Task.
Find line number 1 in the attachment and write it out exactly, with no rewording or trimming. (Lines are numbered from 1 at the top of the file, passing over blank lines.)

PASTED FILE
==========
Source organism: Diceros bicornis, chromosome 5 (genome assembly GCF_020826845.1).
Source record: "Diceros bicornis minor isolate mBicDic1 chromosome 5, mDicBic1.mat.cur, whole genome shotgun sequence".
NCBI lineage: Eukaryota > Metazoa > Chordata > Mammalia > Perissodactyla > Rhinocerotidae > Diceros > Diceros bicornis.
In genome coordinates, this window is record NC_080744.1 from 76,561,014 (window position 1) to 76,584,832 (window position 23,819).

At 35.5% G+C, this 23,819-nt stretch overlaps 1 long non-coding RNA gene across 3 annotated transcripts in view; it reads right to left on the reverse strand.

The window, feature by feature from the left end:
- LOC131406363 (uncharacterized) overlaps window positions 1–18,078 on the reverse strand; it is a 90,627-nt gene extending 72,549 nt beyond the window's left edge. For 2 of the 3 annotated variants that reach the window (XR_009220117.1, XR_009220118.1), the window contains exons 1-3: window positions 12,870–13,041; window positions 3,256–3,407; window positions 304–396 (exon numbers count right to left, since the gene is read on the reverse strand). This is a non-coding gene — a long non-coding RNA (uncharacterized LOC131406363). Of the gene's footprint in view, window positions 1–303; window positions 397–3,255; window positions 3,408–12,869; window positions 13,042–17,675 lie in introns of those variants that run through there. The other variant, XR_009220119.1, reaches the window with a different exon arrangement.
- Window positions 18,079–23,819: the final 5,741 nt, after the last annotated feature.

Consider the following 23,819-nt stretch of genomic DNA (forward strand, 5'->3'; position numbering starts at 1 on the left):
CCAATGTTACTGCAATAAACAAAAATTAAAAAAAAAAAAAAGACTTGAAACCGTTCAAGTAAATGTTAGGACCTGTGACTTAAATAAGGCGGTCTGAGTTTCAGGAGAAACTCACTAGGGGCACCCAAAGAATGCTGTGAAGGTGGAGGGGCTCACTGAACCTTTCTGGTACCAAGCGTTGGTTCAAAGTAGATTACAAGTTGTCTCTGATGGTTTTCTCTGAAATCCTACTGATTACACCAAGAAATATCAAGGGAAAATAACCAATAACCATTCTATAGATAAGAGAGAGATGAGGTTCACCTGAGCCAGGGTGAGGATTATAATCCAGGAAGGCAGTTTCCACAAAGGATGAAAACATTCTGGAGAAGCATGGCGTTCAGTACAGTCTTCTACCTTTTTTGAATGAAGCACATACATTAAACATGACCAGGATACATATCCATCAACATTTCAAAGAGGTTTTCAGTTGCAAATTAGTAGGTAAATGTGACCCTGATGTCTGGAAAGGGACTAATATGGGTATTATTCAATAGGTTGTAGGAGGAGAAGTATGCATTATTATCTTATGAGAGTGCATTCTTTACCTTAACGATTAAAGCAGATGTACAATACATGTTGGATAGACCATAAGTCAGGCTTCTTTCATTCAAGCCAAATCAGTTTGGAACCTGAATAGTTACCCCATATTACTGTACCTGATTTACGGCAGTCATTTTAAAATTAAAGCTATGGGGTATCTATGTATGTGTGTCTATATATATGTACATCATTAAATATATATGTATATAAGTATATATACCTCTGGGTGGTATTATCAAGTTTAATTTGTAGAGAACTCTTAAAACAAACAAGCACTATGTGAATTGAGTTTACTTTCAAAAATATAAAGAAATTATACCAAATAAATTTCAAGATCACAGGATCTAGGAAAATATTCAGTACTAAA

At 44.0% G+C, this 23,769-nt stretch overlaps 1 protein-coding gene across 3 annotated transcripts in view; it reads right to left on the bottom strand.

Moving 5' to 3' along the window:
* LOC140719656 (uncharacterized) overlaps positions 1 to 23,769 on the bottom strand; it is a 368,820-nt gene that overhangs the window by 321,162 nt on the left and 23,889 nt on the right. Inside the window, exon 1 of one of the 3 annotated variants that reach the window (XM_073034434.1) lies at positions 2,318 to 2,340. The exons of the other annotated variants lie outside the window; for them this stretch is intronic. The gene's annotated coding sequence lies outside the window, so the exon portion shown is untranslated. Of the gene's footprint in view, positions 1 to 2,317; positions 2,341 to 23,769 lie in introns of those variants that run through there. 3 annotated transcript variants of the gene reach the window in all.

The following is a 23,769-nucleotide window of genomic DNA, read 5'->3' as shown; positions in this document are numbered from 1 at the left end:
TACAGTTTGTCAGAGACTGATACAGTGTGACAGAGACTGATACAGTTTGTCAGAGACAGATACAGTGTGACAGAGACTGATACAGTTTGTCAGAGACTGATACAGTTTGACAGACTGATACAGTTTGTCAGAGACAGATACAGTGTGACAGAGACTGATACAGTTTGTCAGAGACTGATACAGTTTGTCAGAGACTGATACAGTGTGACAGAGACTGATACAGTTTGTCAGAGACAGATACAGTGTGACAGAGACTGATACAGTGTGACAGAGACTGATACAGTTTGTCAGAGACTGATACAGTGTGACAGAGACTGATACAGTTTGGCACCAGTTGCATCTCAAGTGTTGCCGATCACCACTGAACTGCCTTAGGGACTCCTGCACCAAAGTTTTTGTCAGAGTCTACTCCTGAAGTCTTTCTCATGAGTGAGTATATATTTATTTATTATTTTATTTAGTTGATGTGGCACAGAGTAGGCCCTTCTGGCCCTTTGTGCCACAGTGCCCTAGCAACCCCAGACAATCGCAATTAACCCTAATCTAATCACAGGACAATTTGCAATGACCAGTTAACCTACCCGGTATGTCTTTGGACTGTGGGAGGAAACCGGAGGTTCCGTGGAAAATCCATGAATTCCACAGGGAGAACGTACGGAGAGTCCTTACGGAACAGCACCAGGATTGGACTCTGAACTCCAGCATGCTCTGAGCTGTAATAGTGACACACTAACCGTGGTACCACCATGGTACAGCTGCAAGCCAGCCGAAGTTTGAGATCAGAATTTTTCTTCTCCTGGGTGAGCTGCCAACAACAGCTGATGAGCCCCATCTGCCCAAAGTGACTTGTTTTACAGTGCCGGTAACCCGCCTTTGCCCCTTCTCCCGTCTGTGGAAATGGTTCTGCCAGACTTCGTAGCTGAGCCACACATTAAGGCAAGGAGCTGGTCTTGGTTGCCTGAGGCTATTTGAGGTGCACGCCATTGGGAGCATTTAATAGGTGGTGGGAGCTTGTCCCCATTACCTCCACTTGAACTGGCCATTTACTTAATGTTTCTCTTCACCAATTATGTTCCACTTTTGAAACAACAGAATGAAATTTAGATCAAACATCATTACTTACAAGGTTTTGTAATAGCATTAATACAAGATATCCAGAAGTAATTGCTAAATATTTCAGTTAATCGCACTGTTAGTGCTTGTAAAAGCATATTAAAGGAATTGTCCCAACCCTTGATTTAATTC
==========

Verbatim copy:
Source organism: Diceros bicornis, chromosome 5 (genome assembly GCF_020826845.1).